sig_atomic_t

Discussion in 'C Programming' started by j0mbolar, Nov 6, 2004.

  1. j0mbolar

    j0mbolar Guest

    how is atomicity guaranteed on say a 32 bit architecture?
    or a pentium? because doesn't sig_atomic_t have to
    be an alias for a type that is the smallest unit
    (a signed char or unsigned char)? if so, then on a 32 bit
    architecture, and where char is 8 bits, you can't get
    atomicity, can you? and does this mean sig_atomic_t is
    useless? if not, then what type of magic would be implemented
    to guarantee such an atomic write? It doesn't seem possible.
     
    j0mbolar, Nov 6, 2004
    #1
    1. Advertising

  2. j0mbolar

    Chris Torek Guest

    In article <news:>
    j0mbolar <> wrote:
    >how is atomicity guaranteed on say a 32 bit architecture?
    >or a pentium? because doesn't sig_atomic_t have to
    >be an alias for a type that is the smallest unit
    >(a signed char or unsigned char)?


    First, no, sig_atomic_t does *not* have to be the *smallest*
    type.

    Second, sig_atomic_t does not have to be atomic, either. It only
    has to be "atomic" with respect to simple assignments to variables
    of type "volatile sig_atomic_t" in signal handlers. This is quite
    a different proposition than atomicity with respect to CPU<->memory
    and/or bus-level transactions.

    Note in particular:

    volatile sig_atomic_t sig_var; /* OK so far */

    void sig_handler(int sig) {
    sig_var++; /* DANGER */
    ...
    }

    The effect of this "sig_var++" operation is *not* required to be
    atomic with respect to signal handlers. You *can* do something
    like this:

    void sig_handler(int sig) {
    sig_var = 1; /* OK */
    ...
    }

    because it is a simple assignment, not a "read existing value,
    compute value+1, schedule write of new value back" sequence. (The
    latter is not atomic on any load/store architecture that lacks
    "increment memory" instructions. On multiprocessor load/store
    systems, one generally has something like "compare and swap" or
    "load linked/store conditional" from which to build atomic operations.
    I have written about these before -- use google search if you want
    more information.)
    --
    In-Real-Life: Chris Torek, Wind River Systems
    Salt Lake City, UT, USA (40°39.22'N, 111°50.29'W) +1 801 277 2603
    email: forget about it http://web.torek.net/torek/index.html
    Reading email is like searching for food in the garbage, thanks to spammers.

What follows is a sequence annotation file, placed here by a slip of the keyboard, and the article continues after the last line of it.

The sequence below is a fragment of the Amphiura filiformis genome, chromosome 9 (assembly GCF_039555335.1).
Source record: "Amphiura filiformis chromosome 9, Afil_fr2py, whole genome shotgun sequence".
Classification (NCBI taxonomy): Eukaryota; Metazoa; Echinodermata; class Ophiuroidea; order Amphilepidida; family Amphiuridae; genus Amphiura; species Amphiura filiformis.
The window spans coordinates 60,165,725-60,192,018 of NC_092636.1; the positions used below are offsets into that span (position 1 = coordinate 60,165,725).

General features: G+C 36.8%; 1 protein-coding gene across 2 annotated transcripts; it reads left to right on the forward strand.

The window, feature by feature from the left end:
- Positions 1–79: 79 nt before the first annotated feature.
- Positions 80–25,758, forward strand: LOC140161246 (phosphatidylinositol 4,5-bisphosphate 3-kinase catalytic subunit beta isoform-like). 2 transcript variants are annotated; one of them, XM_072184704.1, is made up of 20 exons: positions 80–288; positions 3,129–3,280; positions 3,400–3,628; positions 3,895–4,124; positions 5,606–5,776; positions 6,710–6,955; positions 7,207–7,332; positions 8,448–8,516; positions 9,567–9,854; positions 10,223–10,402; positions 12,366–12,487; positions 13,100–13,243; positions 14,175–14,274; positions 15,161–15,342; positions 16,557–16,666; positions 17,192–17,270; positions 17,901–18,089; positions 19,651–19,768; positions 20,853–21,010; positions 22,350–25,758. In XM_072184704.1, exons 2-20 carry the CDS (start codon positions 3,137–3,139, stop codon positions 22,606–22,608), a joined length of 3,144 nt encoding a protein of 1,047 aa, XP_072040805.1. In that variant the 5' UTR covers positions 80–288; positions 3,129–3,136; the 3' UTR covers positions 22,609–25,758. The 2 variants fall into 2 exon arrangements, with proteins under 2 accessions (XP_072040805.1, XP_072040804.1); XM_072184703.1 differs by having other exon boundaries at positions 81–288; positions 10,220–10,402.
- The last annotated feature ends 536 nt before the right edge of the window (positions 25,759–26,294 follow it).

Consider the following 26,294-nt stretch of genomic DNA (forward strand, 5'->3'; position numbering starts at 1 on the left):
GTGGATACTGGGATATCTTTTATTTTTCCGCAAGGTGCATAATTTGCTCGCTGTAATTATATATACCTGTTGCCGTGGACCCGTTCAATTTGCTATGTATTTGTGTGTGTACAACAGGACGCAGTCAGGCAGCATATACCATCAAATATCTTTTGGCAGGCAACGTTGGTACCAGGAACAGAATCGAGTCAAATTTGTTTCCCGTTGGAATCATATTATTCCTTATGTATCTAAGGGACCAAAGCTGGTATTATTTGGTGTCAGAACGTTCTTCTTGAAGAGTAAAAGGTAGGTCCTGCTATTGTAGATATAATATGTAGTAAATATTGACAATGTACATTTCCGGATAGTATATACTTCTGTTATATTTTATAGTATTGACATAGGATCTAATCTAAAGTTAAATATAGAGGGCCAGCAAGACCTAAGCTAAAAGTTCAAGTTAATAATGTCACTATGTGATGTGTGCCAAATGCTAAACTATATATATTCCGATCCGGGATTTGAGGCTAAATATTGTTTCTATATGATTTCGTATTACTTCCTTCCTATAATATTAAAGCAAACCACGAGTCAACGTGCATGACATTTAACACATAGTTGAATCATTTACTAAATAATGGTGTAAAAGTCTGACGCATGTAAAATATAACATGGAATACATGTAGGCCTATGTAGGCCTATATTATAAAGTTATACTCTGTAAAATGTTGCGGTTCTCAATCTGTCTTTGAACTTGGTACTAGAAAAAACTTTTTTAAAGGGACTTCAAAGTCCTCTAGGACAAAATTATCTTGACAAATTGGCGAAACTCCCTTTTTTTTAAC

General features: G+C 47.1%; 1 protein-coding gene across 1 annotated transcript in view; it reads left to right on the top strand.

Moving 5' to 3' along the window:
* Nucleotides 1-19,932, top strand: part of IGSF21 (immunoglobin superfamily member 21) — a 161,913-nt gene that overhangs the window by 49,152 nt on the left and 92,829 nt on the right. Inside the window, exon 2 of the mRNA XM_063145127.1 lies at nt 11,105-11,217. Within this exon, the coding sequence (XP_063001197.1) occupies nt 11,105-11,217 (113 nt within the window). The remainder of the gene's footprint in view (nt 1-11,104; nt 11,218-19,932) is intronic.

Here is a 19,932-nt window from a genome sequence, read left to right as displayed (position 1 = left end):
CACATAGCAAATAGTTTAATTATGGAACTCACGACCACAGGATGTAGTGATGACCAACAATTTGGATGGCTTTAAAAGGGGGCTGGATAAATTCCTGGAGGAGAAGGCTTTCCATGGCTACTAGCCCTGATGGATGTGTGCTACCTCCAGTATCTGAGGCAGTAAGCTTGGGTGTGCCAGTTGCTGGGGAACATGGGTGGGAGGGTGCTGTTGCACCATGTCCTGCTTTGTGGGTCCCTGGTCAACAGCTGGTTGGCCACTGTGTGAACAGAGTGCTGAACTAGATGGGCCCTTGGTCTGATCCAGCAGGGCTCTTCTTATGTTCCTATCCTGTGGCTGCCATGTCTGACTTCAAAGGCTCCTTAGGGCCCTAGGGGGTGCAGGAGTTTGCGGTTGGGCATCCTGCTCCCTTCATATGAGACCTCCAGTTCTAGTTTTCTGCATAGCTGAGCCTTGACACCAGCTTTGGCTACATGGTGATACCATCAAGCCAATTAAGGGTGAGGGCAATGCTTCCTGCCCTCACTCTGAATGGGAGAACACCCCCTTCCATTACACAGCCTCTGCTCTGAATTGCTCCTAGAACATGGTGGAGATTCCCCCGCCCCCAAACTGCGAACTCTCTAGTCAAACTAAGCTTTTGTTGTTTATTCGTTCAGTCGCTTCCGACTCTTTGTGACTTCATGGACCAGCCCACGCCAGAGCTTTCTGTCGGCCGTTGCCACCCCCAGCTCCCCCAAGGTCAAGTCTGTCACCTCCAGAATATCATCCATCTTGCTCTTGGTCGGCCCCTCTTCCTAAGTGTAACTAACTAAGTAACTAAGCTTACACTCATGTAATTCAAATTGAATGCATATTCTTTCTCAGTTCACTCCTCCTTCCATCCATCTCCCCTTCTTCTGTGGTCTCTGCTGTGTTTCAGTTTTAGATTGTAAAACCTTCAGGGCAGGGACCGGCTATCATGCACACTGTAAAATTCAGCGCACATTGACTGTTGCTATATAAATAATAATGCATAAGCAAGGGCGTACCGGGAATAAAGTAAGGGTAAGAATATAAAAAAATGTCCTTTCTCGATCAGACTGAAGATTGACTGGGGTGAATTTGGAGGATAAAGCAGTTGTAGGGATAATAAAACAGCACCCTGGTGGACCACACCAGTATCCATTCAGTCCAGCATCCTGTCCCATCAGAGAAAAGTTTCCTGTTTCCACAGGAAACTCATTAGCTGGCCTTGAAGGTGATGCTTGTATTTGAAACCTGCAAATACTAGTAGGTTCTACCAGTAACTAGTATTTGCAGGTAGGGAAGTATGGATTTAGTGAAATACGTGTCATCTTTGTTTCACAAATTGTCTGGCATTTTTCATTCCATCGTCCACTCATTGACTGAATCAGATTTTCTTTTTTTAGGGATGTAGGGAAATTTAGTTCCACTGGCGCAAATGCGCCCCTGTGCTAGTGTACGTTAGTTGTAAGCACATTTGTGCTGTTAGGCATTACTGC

Chris Torek, Nov 6, 2004
    #2
    1. Advertising

  3. j0mbolar

    Dan Pop Guest

    In <> (j0mbolar) writes:

    >how is atomicity guaranteed on say a 32 bit architecture?
    >or a pentium?


    The "or" doesn't make any sense, Pentium being a 32-bit architecture it
    is already included in the first question.

    >because doesn't sig_atomic_t have to
    >be an alias for a type that is the smallest unit
    >(a signed char or unsigned char)?


    Definitely NOT! There are systems that do not support byte accesses in
    hardware. Storing a byte on such systems is far from what most of us
    would consider an atomic operation.

    >if so, then on a 32 bit
    >architecture, and where char is 8 bits, you can't get
    >atomicity, can you? and does this mean sig_atomic_t is
    >useless?


    sig_atomic_t is perfectly useful, on each conforming implementation, for
    the purpose documented in the standard.

    >if not, then what type of magic would be implemented
    >to guarantee such an atomic write? It doesn't seem possible.


    Note that sig_atomic_t only guarantees atomicity of store operations
    against another part of the same program (e.g. the main code is
    interrupted by a signal handler or a signal handler is interrupted
    by another signal handler). This can be trivially achieved by choosing
    the integer type reflecting the size of the machine word. Even on a
    hypothetical system where the machine word is less than one byte, the
    compiler can still guarantee the atomicity of the store operations on
    sig_atomic_t objects by disabling the interrupts during the duration of
    the store operation.

    Although the standard doesn't say so (it tries to, without quite
    succeeding), it is highly advisable that reading a sig_atomic_t value
    is also an atomic operation.

    Dan
    --
    Dan Pop
    DESY Zeuthen, RZ group
    Email:
    Currently looking for a job in the European Union
     
    Dan Pop, Nov 9, 2004
    #3
  4. j0mbolar

    Eric Sosman Guest

    Dan Pop wrote:
    > [...]
    > Note that sig_atomic_t only guarantees atomicity of store operations
    > against another part of the same program [...]
    >
    > Although the standard doesn't say so (it tries to, without quite
    > succeeding), it is highly advisable that reading a sig_atomic_t value
    > is also an atomic operation.


    The Standard says that a sig_atomic_t can be *accessed*
    atomically (7.14, paragraph 2). The "write-only" language
    of 7.14.1.1/5 applies only to operations within certain
    signal handlers, but does not restrict what can occur
    elsewhere in the program.

    I'm at a loss to understand why the Standard says it's
    undefined for such a signal handler to read a sig_atomic_t.
    The Rationale tells us that "The C89 Committee concluded that
    about the only thing a strictly conforming program can do in
    a signal handler is to assign a value ..." but doesn't explain
    why the Committee felt that reading a value would be a problem.
    I speculate that they couldn't think of anything useful a
    handler could do with a value it managed to read, but it seems
    out of character for the Standard to legislate against useless
    code for no (apparent) reason. One of those mysteries, I guess.

    --
     
    Eric Sosman, Nov 9, 2004
    #4